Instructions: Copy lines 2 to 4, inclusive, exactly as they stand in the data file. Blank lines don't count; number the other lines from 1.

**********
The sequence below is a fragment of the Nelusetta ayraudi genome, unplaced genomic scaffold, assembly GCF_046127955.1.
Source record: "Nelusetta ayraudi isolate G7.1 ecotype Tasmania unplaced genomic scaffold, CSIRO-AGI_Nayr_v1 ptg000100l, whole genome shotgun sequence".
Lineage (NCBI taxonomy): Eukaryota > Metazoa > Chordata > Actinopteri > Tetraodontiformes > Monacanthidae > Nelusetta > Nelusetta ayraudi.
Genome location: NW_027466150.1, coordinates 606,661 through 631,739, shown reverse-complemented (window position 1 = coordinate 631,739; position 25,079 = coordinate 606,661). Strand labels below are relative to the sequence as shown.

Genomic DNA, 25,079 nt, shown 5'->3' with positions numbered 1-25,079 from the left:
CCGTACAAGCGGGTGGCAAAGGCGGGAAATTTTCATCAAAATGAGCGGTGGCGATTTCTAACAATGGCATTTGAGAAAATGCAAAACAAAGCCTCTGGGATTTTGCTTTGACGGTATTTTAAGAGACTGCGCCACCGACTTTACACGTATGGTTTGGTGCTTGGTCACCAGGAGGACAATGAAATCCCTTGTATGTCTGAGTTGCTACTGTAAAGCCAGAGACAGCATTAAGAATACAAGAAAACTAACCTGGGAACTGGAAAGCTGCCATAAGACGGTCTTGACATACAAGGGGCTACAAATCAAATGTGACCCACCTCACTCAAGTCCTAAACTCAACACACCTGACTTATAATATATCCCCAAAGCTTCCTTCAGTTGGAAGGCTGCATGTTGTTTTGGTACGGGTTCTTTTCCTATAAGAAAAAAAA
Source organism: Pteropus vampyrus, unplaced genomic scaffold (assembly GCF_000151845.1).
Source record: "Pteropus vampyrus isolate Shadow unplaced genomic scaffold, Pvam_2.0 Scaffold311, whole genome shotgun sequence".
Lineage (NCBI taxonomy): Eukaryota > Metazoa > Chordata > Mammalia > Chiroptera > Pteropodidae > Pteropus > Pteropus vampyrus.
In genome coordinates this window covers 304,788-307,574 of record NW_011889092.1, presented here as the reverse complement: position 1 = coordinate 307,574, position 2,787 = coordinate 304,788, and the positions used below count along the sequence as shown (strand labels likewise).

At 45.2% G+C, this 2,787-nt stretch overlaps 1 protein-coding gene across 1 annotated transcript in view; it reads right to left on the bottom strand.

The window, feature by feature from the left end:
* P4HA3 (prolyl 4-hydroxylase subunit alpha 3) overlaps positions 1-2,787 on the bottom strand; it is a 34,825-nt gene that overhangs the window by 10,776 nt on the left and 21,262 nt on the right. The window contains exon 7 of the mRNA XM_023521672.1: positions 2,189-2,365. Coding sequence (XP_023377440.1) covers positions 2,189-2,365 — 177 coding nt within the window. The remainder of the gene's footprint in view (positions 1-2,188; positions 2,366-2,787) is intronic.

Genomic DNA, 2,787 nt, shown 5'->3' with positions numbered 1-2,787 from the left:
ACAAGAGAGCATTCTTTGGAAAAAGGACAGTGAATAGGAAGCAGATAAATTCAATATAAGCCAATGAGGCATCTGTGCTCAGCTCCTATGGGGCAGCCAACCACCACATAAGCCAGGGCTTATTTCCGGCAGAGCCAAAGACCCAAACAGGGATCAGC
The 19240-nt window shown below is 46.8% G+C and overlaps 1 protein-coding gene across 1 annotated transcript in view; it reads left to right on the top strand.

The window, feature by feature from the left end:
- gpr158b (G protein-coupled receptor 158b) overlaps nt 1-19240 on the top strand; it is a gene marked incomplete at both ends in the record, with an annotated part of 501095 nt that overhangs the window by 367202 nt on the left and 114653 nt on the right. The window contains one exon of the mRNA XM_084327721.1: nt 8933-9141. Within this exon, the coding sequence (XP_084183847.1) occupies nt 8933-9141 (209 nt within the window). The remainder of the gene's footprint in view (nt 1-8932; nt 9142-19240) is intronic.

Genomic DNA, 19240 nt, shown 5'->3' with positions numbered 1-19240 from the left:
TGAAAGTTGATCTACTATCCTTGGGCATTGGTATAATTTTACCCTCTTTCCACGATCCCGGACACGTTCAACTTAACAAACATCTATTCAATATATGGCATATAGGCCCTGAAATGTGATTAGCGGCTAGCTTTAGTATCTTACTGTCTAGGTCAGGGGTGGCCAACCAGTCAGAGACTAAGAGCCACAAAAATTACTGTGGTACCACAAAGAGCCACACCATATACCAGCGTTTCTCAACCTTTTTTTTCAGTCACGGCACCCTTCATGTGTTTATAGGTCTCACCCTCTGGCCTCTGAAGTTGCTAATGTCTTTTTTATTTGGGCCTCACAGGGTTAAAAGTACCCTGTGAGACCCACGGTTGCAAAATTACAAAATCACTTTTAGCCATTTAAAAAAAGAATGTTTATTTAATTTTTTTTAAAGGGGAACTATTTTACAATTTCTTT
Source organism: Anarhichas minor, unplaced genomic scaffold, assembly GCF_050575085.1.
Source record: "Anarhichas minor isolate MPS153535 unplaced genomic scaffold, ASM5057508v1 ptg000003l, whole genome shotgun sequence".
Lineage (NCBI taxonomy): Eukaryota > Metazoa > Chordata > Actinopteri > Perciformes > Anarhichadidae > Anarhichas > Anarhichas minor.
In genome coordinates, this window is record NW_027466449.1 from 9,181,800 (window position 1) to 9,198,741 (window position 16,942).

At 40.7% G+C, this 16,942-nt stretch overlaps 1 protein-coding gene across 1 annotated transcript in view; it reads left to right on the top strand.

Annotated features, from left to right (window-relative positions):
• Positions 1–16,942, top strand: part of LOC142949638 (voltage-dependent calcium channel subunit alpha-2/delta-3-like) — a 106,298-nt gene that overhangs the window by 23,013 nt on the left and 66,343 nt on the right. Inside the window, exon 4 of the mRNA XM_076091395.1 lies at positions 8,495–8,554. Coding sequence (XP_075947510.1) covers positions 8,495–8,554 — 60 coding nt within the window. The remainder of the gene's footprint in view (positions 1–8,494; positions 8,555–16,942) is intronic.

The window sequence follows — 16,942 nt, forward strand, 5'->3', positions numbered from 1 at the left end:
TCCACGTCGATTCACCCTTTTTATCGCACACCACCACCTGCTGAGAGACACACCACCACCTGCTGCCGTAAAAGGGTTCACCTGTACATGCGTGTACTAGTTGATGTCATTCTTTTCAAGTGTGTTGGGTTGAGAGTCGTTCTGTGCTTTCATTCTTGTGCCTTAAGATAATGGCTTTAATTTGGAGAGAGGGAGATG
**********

Source record: "Nelusetta ayraudi isolate G7.1 ecotype Tasmania unplaced genomic scaffold, CSIRO-AGI_Nayr_v1 ptg000100l, whole genome shotgun sequence".
Lineage (NCBI taxonomy): Eukaryota > Metazoa > Chordata > Actinopteri > Tetraodontiformes > Monacanthidae > Nelusetta > Nelusetta ayraudi.
Genome location: NW_027466150.1, coordinates 606,661 through 631,739, shown reverse-complemented (window position 1 = coordinate 631,739; position 25,079 = coordinate 606,661). Strand labels below are relative to the sequence as shown.